turn

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Related to turns: turns out

turn

1. Music a melodic ornament that makes a turn around a note, beginning with the note above, in a variety of sequences
2. Theatre chiefly Brit a short theatrical act, esp in music hall, cabaret, etc.

turn

[′tərn]
(electricity)
One complete loop of wire.
(mathematics)

TURN

(messaging, protocol)
An SMTP command with which a client asks the server to open an SMTP connection to the client, thus reversing their roles.

Superseded by ETRN.
References in classic literature ?
It was a body of cruelty so horrible that I am confident no normal person exists who, once aware of it, could ever enjoy looking on at any trained-animal turn.
He gets paid nothing for his turns. No amateur gets paid.
Then she turned to the landlord, and questioned him as to whether HE would not have fought a duel, if challenged.
...you shall make them a present of their lives....For, with your own fair hands, you shall turn the scorpion....
Most eagerly of all her mind turned to the wondrously exciting problem about to be solved: behind which of all these fascinating doors was waiting now her room--the dear, beautiful room full of curtains, rugs, and pictures, that was to be her very own?
While the count was being turned over, one of his arms fell back helplessly and he made a fruitless effort to pull it forward.
He turned, and tottered towards his loom, and got into the seat where he worked, instinctively seeking this as the strongest assurance of reality.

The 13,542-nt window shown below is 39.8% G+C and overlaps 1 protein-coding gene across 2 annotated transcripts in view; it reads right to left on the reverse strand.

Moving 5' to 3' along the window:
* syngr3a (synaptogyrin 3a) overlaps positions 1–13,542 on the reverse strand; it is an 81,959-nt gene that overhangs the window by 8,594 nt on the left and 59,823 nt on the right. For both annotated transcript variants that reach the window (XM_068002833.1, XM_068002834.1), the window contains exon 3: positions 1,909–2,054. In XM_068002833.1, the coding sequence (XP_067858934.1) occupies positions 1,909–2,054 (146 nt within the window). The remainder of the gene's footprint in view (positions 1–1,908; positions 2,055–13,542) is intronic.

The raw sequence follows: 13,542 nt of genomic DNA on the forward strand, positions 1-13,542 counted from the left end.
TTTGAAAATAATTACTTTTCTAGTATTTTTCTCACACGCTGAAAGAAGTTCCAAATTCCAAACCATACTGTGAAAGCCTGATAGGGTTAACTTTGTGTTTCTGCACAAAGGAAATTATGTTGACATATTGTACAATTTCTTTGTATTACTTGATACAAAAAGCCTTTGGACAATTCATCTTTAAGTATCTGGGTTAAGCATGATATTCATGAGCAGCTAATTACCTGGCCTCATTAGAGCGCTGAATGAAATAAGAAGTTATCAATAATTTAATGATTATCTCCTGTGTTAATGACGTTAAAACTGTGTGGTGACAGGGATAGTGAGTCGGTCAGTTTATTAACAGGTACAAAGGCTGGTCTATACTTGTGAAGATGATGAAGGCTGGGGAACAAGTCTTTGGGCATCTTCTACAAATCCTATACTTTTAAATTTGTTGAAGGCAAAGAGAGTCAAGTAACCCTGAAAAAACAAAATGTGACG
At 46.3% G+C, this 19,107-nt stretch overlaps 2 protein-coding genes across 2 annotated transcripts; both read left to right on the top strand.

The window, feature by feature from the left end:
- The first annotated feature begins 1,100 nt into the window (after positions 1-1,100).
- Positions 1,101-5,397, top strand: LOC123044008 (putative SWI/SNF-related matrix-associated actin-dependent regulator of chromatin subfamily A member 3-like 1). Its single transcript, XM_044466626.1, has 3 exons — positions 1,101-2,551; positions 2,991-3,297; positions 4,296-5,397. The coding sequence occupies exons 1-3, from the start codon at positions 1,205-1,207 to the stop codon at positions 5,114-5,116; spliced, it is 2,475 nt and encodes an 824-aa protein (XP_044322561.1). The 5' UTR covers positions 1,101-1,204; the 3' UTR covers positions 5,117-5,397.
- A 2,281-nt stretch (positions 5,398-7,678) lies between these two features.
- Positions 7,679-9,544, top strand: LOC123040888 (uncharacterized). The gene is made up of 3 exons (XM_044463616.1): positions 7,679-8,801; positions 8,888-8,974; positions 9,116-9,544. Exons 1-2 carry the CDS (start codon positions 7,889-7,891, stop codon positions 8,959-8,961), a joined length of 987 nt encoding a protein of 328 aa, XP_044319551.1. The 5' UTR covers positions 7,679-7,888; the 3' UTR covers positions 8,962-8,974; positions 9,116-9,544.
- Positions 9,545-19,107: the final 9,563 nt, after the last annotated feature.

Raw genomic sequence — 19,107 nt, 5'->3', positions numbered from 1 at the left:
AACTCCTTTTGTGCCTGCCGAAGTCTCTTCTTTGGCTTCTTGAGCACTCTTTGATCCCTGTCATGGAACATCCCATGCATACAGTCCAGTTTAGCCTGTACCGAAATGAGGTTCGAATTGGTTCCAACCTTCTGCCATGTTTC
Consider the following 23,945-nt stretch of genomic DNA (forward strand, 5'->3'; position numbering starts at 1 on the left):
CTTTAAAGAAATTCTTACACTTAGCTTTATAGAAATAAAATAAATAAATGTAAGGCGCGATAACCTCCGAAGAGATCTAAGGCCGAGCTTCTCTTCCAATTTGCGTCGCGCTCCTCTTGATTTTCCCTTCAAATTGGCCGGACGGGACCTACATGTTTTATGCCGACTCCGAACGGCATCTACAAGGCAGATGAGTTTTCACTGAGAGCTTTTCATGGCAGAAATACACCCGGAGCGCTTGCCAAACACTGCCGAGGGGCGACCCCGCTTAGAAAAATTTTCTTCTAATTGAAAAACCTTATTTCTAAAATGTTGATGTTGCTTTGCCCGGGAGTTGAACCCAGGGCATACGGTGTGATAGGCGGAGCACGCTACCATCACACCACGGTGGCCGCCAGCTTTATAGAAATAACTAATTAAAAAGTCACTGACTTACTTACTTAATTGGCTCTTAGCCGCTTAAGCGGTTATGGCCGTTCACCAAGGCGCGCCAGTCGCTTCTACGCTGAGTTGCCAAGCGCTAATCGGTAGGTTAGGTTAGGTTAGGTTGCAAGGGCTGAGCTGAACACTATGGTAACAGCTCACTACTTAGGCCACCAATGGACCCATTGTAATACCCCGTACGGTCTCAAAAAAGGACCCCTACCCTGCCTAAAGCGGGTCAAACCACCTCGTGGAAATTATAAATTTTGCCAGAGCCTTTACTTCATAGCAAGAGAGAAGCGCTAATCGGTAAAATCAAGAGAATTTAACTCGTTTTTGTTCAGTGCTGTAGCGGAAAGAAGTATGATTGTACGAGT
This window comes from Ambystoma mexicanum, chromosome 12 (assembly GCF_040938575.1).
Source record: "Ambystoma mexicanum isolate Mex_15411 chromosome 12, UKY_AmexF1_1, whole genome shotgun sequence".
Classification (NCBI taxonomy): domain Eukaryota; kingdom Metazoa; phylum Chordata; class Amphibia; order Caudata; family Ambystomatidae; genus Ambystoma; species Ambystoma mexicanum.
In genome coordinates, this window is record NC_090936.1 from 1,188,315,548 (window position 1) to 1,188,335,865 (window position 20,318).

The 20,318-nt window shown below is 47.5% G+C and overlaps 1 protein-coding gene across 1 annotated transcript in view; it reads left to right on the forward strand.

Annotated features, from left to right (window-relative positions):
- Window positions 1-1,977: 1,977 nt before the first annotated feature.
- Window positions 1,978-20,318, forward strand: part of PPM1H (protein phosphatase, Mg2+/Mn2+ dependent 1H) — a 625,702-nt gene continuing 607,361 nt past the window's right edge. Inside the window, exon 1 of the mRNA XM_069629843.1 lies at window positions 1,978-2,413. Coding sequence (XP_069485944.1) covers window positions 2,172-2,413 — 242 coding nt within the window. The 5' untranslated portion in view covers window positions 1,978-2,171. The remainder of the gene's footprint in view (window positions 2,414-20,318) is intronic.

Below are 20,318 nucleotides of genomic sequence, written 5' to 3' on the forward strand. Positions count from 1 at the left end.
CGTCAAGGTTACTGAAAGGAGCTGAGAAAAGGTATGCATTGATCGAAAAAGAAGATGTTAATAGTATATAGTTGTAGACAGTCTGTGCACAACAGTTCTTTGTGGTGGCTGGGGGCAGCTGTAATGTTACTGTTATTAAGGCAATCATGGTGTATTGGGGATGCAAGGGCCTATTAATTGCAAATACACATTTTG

Norah's face was the first to change; Norah's head was the first to turn away.
In the moment when she turned, the chill of a sudden terror gripped her round the heart, as with the clasp of an icy hand.
"On coming there, he would see on his left, Monsieur Stangerson; he would turn to the right, towards the 'off-turning' gallery--the way he had pre-arranged for flight, where, at the intersection of the two galleries, he would see at once, as I have explained, on his left, Frederic Larsan at the end of the 'off-turning' gallery, and in front, Daddy Jacques, at the end of the 'right' gallery.
A puny, miserable little creature like Dickenson could prate of happiness and turn a shining face to the future - Dickenson who lived upon a pittance, who depended upon the whim of his employer, and who confessed to ambitions which were surely pitiable.
The little man pointed inland, so that the giant was forced to turn away from the others to look in the direction indicated.